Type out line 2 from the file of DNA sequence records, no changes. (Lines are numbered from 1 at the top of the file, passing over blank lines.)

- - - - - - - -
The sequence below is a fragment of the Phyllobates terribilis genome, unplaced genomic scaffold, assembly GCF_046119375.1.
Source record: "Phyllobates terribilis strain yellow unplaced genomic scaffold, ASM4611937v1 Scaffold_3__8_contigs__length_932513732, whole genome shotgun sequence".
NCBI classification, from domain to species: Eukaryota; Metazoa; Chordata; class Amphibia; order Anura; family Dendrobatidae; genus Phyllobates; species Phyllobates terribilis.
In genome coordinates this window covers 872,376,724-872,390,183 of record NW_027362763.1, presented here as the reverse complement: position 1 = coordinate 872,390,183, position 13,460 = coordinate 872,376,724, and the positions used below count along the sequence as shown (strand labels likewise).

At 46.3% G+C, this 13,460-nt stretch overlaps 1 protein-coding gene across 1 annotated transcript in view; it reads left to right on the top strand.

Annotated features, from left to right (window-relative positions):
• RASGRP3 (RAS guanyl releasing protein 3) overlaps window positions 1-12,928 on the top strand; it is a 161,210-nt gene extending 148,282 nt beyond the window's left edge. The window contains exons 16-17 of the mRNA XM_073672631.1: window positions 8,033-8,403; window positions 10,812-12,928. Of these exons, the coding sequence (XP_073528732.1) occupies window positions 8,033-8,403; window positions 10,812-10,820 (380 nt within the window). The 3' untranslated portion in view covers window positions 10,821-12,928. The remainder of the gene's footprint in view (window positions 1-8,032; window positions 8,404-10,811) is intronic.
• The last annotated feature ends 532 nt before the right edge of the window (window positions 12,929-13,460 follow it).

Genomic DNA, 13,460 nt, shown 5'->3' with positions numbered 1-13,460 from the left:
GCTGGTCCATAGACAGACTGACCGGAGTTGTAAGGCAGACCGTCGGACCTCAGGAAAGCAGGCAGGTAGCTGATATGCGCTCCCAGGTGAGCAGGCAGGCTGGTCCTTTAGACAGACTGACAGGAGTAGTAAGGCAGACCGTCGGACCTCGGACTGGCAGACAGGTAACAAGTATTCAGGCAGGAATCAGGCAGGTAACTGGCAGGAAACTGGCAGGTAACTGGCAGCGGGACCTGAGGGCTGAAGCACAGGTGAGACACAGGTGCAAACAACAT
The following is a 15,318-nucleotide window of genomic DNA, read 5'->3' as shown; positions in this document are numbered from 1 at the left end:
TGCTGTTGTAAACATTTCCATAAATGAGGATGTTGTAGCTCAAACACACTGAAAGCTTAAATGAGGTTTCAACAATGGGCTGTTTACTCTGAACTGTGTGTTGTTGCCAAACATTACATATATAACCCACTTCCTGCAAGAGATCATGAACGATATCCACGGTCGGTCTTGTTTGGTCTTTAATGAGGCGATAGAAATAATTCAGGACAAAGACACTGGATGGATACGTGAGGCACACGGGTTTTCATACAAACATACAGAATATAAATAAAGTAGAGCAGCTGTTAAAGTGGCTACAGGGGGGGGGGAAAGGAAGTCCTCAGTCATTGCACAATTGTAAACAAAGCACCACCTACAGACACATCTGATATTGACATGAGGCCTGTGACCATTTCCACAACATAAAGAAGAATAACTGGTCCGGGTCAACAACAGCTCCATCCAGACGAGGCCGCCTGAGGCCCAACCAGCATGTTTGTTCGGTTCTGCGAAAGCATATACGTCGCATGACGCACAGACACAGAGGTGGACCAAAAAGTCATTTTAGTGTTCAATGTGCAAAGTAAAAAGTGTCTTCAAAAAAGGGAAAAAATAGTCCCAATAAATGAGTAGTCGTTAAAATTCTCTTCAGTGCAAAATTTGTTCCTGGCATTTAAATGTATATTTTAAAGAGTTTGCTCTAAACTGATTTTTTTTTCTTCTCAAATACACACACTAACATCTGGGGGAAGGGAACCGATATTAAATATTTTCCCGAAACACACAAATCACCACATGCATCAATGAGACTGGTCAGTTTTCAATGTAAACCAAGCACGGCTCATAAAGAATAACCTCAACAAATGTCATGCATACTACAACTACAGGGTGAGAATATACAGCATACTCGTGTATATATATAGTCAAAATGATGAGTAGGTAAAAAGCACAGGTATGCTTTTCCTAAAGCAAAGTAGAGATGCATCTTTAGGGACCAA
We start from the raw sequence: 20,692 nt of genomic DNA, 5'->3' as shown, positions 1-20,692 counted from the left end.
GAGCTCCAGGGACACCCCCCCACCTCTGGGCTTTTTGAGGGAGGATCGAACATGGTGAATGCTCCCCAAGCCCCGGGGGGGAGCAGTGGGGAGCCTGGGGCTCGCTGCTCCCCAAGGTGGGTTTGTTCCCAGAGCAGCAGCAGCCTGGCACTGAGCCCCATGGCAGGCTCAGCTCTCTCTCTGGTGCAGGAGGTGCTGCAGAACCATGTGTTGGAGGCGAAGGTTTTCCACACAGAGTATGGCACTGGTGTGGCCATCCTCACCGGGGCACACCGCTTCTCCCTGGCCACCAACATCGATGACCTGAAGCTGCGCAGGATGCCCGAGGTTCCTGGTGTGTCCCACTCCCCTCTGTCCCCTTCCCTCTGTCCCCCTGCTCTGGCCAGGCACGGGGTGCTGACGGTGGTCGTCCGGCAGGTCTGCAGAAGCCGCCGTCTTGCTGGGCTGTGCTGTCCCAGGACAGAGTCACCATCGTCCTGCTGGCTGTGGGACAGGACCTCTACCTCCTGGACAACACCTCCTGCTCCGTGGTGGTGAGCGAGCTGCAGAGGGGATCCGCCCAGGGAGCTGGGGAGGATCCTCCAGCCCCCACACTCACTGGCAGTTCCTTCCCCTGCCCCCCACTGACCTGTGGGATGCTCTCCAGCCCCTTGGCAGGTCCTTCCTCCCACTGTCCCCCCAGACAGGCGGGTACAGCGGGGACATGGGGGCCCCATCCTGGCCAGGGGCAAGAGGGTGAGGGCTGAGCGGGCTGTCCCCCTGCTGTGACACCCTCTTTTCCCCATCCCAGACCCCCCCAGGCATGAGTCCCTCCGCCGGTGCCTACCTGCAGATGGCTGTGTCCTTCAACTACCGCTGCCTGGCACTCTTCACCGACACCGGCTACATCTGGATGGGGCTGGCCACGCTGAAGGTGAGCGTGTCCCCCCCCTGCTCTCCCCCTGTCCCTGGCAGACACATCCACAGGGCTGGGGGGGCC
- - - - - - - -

Source record: "Phyllobates terribilis strain yellow unplaced genomic scaffold, ASM4611937v1 Scaffold_3__8_contigs__length_932513732, whole genome shotgun sequence".